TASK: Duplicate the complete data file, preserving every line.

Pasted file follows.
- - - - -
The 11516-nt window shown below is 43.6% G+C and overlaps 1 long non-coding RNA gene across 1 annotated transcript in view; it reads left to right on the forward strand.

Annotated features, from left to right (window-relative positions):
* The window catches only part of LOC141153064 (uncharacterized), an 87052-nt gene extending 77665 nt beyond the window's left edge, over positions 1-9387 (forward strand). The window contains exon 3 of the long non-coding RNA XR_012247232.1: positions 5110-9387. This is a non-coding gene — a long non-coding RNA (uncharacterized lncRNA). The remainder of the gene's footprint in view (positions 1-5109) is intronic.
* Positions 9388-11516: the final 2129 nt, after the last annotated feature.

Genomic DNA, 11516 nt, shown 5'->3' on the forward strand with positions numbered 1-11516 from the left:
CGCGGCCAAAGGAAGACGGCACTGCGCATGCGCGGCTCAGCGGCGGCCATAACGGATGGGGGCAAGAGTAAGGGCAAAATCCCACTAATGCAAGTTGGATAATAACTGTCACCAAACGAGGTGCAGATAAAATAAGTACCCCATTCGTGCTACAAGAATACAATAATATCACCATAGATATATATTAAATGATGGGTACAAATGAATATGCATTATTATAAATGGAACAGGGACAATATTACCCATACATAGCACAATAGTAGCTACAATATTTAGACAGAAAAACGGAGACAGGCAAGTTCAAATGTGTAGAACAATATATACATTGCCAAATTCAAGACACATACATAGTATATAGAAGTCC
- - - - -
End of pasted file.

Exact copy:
The 11516-nt window shown below is 43.6% G+C and overlaps 1 long non-coding RNA gene across 1 annotated transcript in view; it reads left to right on the forward strand.

Annotated features, from left to right (window-relative positions):
* The window catches only part of LOC141153064 (uncharacterized), an 87052-nt gene extending 77665 nt beyond the window's left edge, over positions 1-9387 (forward strand). The window contains exon 3 of the long non-coding RNA XR_012247232.1: positions 5110-9387. This is a non-coding gene — a long non-coding RNA (uncharacterized lncRNA). The remainder of the gene's footprint in view (positions 1-5109) is intronic.
* Positions 9388-11516: the final 2129 nt, after the last annotated feature.

Genomic DNA, 11516 nt, shown 5'->3' on the forward strand with positions numbered 1-11516 from the left:
CGCGGCCAAAGGAAGACGGCACTGCGCATGCGCGGCTCAGCGGCGGCCATAACGGATGGGGGCAAGAGTAAGGGCAAAATCCCACTAATGCAAGTTGGATAATAACTGTCACCAAACGAGGTGCAGATAAAATAAGTACCCCATTCGTGCTACAAGAATACAATAATATCACCATAGATATATATTAAATGATGGGTACAAATGAATATGCATTATTATAAATGGAACAGGGACAATATTACCCATACATAGCACAATAGTAGCTACAATATTTAGACAGAAAAACGGAGACAGGCAAGTTCAAATGTGTAGAACAATATATACATTGCCAAATTCAAGACACATACATAGTATATAGAAGTCC